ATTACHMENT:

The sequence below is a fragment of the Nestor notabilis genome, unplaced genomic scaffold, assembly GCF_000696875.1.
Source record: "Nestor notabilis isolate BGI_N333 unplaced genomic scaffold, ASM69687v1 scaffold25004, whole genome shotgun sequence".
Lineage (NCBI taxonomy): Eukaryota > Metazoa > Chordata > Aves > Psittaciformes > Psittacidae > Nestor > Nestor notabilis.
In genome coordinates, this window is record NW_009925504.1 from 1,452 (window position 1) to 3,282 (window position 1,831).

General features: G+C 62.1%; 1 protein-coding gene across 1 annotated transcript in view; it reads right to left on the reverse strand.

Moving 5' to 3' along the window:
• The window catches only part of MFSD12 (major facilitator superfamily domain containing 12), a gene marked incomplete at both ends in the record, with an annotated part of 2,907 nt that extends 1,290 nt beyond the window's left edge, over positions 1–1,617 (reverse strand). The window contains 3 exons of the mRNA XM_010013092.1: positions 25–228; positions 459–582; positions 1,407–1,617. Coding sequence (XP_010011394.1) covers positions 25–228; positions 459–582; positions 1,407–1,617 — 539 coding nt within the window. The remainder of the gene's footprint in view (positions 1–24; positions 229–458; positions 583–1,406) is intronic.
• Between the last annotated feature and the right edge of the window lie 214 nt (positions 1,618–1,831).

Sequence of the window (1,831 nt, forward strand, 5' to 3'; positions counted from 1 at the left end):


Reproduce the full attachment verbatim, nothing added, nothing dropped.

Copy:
The sequence below is a fragment of the Nestor notabilis genome, unplaced genomic scaffold, assembly GCF_000696875.1.
Source record: "Nestor notabilis isolate BGI_N333 unplaced genomic scaffold, ASM69687v1 scaffold25004, whole genome shotgun sequence".
Lineage (NCBI taxonomy): Eukaryota > Metazoa > Chordata > Aves > Psittaciformes > Psittacidae > Nestor > Nestor notabilis.
In genome coordinates, this window is record NW_009925504.1 from 1,452 (window position 1) to 3,282 (window position 1,831).

General features: G+C 62.1%; 1 protein-coding gene across 1 annotated transcript in view; it reads right to left on the reverse strand.

Moving 5' to 3' along the window:
• The window catches only part of MFSD12 (major facilitator superfamily domain containing 12), a gene marked incomplete at both ends in the record, with an annotated part of 2,907 nt that extends 1,290 nt beyond the window's left edge, over positions 1–1,617 (reverse strand). The window contains 3 exons of the mRNA XM_010013092.1: positions 25–228; positions 459–582; positions 1,407–1,617. Coding sequence (XP_010011394.1) covers positions 25–228; positions 459–582; positions 1,407–1,617 — 539 coding nt within the window. The remainder of the gene's footprint in view (positions 1–24; positions 229–458; positions 583–1,406) is intronic.
• Between the last annotated feature and the right edge of the window lie 214 nt (positions 1,618–1,831).

Sequence of the window (1,831 nt, forward strand, 5' to 3'; positions counted from 1 at the left end):